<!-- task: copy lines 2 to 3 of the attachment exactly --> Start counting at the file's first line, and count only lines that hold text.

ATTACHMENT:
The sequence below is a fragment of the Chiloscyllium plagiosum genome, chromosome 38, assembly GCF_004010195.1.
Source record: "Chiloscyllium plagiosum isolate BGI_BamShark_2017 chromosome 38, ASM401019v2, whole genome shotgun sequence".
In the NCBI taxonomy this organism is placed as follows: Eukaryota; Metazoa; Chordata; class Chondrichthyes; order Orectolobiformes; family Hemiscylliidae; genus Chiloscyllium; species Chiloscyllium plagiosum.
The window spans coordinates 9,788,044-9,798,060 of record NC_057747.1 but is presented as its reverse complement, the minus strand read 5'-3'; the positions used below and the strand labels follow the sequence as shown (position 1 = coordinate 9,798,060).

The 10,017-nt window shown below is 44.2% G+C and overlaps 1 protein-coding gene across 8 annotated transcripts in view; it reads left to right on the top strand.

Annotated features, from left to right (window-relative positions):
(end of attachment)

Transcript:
Source record: "Chiloscyllium plagiosum isolate BGI_BamShark_2017 chromosome 38, ASM401019v2, whole genome shotgun sequence".
In the NCBI taxonomy this organism is placed as follows: Eukaryota; Metazoa; Chordata; class Chondrichthyes; order Orectolobiformes; family Hemiscylliidae; genus Chiloscyllium; species Chiloscyllium plagiosum.